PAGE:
When Does Zero Not Equal Zero?
Such incidents attract a lot of attention, but most leaks are well-hidden somewhere deep inside the equipment and piping that cover the grounds of a power or petrochemical plant. These valves gradually eat away at performance and profits, a problem that is particularly critical with severe service isolation valves (SSIV). These issues, however, are preventable by using properly designed valves that allow zero leakage. The problem is that zero leakage does not always mean zero leakage. The usual definition actually means acceptably slow leakage internally, with no visible external leakage. But by applying the best available technology and adopting new standards, zero can equal zero, both internally and externally.
SSIVs are isolation valves that are used in high energy conditions including elevated temperatures and/or elevated pressures. They are used for numerous applications throughout power plants. (See sidebar for “Uses of SSIVs in Power Generation.”) These temperatures and pressures exceed the normal operational limits of thermoplastic seals, so the seal needs to be made by the metal components of the valve. This requires precision manufacturing beyond the standards generally applied to valves that can use a flexible or compressible gasket to provide the seal. Further complicating the matter, the fluids involved may contain some solid content or abrasive materials that erode the seal surfaces, thereby producing leakage paths.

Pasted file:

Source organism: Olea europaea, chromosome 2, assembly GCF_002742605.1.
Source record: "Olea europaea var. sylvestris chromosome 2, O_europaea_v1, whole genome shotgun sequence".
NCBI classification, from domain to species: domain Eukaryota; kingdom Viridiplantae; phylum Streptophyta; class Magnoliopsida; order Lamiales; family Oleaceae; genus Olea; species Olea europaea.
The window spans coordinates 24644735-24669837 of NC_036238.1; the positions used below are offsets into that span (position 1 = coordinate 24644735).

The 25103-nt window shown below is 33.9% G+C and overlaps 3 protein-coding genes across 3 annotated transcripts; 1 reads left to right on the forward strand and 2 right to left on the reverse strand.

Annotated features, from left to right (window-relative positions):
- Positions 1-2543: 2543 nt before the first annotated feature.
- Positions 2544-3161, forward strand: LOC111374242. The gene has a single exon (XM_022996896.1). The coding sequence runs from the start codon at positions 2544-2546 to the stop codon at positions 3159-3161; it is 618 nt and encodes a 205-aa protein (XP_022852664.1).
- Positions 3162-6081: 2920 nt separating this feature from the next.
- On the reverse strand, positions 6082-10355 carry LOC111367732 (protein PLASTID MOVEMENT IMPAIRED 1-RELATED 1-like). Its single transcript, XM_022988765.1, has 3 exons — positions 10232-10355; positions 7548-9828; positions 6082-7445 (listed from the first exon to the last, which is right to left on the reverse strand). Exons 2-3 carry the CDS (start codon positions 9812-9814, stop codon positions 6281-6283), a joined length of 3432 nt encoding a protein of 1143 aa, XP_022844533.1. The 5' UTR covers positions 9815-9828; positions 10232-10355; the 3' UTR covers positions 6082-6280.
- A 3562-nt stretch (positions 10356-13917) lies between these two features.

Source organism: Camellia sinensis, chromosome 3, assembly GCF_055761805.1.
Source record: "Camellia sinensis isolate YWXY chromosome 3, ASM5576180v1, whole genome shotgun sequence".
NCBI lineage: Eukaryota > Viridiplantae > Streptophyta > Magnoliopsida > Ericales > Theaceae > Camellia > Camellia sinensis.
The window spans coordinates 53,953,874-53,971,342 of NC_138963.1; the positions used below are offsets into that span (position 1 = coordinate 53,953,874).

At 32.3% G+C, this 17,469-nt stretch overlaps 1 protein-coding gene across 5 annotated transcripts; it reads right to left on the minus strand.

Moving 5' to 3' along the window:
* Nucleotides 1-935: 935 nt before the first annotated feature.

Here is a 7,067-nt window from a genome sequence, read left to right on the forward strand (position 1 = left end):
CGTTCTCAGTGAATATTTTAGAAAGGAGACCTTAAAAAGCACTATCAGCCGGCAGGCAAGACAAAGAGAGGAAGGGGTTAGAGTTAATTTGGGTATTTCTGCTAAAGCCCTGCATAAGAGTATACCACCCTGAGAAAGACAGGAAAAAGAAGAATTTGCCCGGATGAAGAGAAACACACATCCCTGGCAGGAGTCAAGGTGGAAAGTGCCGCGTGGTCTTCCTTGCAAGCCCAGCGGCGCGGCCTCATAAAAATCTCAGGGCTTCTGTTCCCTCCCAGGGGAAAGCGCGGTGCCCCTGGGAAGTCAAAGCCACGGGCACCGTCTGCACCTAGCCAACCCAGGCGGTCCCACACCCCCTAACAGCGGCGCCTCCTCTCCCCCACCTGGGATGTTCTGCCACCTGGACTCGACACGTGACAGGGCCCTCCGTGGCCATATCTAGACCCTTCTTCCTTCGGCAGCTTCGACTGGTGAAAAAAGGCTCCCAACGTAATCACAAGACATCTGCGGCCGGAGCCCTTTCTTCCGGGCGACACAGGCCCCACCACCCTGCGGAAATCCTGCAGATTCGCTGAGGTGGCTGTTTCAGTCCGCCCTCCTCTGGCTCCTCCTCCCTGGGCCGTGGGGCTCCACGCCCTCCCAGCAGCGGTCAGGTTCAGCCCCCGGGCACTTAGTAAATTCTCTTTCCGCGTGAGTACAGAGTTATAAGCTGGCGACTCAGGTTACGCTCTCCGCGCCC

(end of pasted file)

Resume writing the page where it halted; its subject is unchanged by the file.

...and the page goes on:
With SSIVs, the cost of the leakage is far greater than the cost of the valve. High temperatures and pressures coupled with erosive substances entrained in the fluid means that even minor leaks can grow into major ones. This results in unscheduled shutdowns and frequent equipment repair or replacement as well as wasted fuel/process liquids. To protect people from injury and equipment from damage, it is essential to achieve zero leakage with SSIVs.
Like other valves, leakage can be either internal or external. It isn’t difficult to discover external leaks: you can see the cloud of steam escaping, for instance. Internal leaks are entirely different. Take an isolation valve on a bypass line between the boiler and the steam turbine that redirects steam to the condenser. Any leakage though that SSIV lowers generator output while increasing fuel consumption. Since leakage is internal, it may only show up as a gradually increasing heat rate, requiring additional fuel expenditures and accompanying emissions remediation expenses to produce the same amount of electricity. The cost of replacing a faulty valve, on the other hand, is minimal compared to the lost output.
Keep in mind that there can be hundreds or thousands of SSIVs in a power plant. The overall losses are not from a single leaky valve, but the aggregate losses from each of them leaking a tiny amount. Together they add up to millions of Btu never reaching the turbines. Zero leakage SSIVs can typically improve a plant’s heat rate performance from 1% to 2%, to as high as 5% to 6%.
LOSS OF POWER AND PROFITS